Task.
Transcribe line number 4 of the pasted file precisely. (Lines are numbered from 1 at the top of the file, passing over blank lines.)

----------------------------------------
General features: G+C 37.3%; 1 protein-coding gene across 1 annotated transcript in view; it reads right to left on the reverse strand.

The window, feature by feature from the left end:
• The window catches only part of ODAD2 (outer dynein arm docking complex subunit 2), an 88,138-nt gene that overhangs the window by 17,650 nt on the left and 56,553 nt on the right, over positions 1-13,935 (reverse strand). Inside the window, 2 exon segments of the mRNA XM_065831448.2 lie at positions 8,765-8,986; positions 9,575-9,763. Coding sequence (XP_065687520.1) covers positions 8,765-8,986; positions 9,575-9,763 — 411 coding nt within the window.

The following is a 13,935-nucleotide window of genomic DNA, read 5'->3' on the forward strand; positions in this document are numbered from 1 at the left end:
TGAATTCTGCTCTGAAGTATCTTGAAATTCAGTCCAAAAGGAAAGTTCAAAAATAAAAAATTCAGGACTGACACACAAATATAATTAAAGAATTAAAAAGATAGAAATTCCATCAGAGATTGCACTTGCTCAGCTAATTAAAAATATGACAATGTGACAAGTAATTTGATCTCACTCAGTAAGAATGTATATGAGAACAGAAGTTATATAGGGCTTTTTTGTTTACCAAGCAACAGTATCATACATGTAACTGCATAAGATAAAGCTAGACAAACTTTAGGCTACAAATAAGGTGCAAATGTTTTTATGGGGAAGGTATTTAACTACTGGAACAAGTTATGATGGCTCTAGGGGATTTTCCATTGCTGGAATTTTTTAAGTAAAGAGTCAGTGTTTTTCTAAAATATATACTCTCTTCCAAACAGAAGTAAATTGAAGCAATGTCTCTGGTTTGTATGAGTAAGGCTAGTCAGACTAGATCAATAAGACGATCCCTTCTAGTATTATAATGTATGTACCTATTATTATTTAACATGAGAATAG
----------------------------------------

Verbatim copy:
The following is a 13,935-nucleotide window of genomic DNA, read 5'->3' on the forward strand; positions in this document are numbered from 1 at the left end: